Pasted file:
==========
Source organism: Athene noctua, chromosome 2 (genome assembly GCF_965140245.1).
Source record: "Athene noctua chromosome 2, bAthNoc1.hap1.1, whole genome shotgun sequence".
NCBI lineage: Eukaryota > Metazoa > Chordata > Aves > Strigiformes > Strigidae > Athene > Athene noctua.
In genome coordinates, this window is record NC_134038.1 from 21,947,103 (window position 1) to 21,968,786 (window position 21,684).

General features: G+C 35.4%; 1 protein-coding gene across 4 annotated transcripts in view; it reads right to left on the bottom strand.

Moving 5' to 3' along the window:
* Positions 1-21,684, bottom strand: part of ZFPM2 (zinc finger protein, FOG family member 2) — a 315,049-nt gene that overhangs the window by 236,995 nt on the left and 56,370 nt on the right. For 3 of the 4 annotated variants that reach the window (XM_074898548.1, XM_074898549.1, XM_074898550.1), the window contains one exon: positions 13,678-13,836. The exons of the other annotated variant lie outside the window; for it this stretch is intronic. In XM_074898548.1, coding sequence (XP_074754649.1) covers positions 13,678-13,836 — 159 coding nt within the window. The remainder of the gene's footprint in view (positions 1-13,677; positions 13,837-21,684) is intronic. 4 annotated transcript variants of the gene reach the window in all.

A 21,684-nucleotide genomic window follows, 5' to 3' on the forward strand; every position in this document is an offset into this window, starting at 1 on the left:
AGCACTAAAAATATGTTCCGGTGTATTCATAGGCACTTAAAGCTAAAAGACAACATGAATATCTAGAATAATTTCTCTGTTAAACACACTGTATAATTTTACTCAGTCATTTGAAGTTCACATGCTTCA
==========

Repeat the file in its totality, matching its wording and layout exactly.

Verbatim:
Source organism: Athene noctua, chromosome 2 (genome assembly GCF_965140245.1).
Source record: "Athene noctua chromosome 2, bAthNoc1.hap1.1, whole genome shotgun sequence".
NCBI lineage: Eukaryota > Metazoa > Chordata > Aves > Strigiformes > Strigidae > Athene > Athene noctua.
In genome coordinates, this window is record NC_134038.1 from 21,947,103 (window position 1) to 21,968,786 (window position 21,684).

General features: G+C 35.4%; 1 protein-coding gene across 4 annotated transcripts in view; it reads right to left on the bottom strand.

Moving 5' to 3' along the window:
* Positions 1-21,684, bottom strand: part of ZFPM2 (zinc finger protein, FOG family member 2) — a 315,049-nt gene that overhangs the window by 236,995 nt on the left and 56,370 nt on the right. For 3 of the 4 annotated variants that reach the window (XM_074898548.1, XM_074898549.1, XM_074898550.1), the window contains one exon: positions 13,678-13,836. The exons of the other annotated variant lie outside the window; for it this stretch is intronic. In XM_074898548.1, coding sequence (XP_074754649.1) covers positions 13,678-13,836 — 159 coding nt within the window. The remainder of the gene's footprint in view (positions 1-13,677; positions 13,837-21,684) is intronic. 4 annotated transcript variants of the gene reach the window in all.

A 21,684-nucleotide genomic window follows, 5' to 3' on the forward strand; every position in this document is an offset into this window, starting at 1 on the left:
AGCACTAAAAATATGTTCCGGTGTATTCATAGGCACTTAAAGCTAAAAGACAACATGAATATCTAGAATAATTTCTCTGTTAAACACACTGTATAATTTTACTCAGTCATTTGAAGTTCACATGCTTCA